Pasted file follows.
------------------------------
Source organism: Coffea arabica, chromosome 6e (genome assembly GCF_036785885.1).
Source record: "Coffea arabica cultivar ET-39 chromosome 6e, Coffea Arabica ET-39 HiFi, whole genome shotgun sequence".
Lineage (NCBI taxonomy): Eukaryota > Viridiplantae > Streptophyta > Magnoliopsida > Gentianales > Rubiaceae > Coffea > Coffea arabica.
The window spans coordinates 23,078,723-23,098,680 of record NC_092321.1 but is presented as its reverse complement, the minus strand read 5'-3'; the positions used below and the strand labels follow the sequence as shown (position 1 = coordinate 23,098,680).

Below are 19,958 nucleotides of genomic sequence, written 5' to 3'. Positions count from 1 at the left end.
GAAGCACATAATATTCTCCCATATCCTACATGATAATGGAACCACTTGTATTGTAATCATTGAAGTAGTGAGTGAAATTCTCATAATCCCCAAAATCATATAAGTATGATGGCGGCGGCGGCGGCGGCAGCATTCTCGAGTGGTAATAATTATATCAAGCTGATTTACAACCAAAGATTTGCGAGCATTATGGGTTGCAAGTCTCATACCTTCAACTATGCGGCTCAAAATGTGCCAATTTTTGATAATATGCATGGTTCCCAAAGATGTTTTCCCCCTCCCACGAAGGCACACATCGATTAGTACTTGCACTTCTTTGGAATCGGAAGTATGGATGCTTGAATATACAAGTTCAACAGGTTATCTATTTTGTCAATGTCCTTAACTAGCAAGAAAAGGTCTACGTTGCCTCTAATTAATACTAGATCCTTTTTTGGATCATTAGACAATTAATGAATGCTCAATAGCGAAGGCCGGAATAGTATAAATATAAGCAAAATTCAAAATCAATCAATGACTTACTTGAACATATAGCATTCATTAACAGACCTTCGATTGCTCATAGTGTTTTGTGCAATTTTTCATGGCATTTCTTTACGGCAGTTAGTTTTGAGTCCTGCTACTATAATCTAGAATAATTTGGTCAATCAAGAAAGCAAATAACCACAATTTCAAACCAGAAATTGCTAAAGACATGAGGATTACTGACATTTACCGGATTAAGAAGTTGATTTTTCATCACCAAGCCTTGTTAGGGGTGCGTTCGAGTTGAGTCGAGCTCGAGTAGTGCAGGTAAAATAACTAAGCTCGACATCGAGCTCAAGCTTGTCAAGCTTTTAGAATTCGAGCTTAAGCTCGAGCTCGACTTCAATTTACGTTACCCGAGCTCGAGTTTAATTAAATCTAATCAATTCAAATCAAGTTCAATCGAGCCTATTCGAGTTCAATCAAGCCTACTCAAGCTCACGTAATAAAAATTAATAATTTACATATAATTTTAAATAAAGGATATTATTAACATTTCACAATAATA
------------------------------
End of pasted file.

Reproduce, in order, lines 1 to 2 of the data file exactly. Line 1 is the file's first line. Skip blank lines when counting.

Source organism: Coffea arabica, chromosome 6e (genome assembly GCF_036785885.1).
Source record: "Coffea arabica cultivar ET-39 chromosome 6e, Coffea Arabica ET-39 HiFi, whole genome shotgun sequence".